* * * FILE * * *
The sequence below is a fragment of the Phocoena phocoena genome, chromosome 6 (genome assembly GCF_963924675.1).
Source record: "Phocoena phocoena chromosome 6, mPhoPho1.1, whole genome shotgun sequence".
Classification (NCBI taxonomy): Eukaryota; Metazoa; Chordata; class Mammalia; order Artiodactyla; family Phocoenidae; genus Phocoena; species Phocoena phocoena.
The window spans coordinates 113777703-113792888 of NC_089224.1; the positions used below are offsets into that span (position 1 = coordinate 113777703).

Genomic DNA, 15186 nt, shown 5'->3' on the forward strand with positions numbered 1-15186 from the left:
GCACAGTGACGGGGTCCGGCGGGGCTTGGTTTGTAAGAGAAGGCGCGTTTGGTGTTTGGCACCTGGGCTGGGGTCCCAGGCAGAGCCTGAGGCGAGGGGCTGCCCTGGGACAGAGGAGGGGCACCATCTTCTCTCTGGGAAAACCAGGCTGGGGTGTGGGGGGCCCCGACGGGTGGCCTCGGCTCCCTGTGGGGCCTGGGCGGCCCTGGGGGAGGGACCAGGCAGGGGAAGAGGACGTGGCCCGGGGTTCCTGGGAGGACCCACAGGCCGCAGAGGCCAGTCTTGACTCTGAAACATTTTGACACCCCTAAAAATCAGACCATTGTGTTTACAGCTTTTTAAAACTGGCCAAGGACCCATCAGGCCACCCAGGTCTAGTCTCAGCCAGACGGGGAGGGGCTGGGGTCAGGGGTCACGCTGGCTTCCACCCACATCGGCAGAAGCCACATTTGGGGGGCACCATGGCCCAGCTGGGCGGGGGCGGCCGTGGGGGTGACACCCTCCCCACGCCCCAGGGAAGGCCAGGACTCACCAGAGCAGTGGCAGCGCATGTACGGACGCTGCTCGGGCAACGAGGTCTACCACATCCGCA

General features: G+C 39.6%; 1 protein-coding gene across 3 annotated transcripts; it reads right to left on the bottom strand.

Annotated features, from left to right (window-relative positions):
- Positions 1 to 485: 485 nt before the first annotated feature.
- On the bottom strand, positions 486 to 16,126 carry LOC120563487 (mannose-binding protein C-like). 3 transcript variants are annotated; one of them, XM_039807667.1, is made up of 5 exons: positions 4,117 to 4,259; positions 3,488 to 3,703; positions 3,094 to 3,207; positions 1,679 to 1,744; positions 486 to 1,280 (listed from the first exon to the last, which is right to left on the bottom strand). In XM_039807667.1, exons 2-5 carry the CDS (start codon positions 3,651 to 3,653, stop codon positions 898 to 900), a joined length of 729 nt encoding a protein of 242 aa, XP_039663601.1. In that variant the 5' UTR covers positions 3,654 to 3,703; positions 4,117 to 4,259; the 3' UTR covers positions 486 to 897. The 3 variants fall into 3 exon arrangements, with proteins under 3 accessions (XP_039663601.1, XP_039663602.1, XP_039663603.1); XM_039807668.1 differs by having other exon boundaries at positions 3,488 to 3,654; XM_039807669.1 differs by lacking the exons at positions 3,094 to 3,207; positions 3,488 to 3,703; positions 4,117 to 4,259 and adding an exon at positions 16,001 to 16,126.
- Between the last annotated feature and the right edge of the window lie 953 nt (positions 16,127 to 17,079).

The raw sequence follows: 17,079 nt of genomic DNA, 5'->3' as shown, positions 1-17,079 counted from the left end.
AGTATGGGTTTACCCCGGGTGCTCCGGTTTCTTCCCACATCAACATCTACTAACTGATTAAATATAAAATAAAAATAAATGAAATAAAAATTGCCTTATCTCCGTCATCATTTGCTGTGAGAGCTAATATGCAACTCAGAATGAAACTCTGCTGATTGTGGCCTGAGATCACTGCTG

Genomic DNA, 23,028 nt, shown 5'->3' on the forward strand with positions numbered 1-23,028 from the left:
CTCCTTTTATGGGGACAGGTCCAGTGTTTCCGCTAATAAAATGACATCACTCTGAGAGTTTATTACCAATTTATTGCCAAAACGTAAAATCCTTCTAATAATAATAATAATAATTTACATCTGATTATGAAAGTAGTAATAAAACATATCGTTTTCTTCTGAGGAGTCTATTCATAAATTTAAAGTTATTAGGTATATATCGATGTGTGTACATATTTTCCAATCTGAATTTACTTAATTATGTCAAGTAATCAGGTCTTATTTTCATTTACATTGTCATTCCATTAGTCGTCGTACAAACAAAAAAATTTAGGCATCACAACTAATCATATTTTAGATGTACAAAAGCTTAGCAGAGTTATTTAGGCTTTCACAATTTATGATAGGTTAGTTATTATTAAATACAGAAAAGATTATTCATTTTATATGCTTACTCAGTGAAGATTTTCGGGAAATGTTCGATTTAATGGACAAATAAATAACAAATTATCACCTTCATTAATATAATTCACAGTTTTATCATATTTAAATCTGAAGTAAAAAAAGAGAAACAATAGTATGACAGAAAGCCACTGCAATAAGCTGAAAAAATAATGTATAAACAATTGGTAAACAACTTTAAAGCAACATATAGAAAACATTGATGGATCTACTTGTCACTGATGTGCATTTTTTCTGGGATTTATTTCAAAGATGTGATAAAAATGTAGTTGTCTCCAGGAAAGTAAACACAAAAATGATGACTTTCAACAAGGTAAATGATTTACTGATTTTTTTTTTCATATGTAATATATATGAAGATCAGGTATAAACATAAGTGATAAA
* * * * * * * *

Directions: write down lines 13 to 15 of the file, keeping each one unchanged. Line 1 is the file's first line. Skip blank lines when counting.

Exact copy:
AGTATGGGTTTACCCCGGGTGCTCCGGTTTCTTCCCACATCAACATCTACTAACTGATTAAATATAAAATAAAAATAAATGAAATAAAAATTGCCTTATCTCCGTCATCATTTGCTGTGAGAGCTAATATGCAACTCAGAATGAAACTCTGCTGATTGTGGCCTGAGATCACTGCTG

Genomic DNA, 23,028 nt, shown 5'->3' on the forward strand with positions numbered 1-23,028 from the left:
CTCCTTTTATGGGGACAGGTCCAGTGTTTCCGCTAATAAAATGACATCACTCTGAGAGTTTATTACCAATTTATTGCCAAAACGTAAAATCCTTCTAATAATAATAATAATAATTTACATCTGATTATGAAAGTAGTAATAAAACATATCGTTTTCTTCTGAGGAGTCTATTCATAAATTTAAAGTTATTAGGTATATATCGATGTGTGTACATATTTTCCAATCTGAATTTACTTAATTATGTCAAGTAATCAGGTCTTATTTTCATTTACATTGTCATTCCATTAGTCGTCGTACAAACAAAAAAATTTAGGCATCACAACTAATCATATTTTAGATGTACAAAAGCTTAGCAGAGTTATTTAGGCTTTCACAATTTATGATAGGTTAGTTATTATTAAATACAGAAAAGATTATTCATTTTATATGCTTACTCAGTGAAGATTTTCGGGAAATGTTCGATTTAATGGACAAATAAATAACAAATTATCACCTTCATTAATATAATTCACAGTTTTATCATATTTAAATCTGAAGTAAAAAAAGAGAAACAATAGTATGACAGAAAGCCACTGCAATAAGCTGAAAAAATAATGTATAAACAATTGGTAAACAACTTTAAAGCAACATATAGAAAACATTGATGGATCTACTTGTCACTGATGTGCATTTTTTCTGGGATTTATTTCAAAGATGTGATAAAAATGTAGTTGTCTCCAGGAAAGTAAACACAAAAATGATGACTTTCAACAAGGTAAATGATTTACTGATTTTTTTTTTCATATGTAATATATATGAAGATCAGGTATAAACATAAGTGATAAA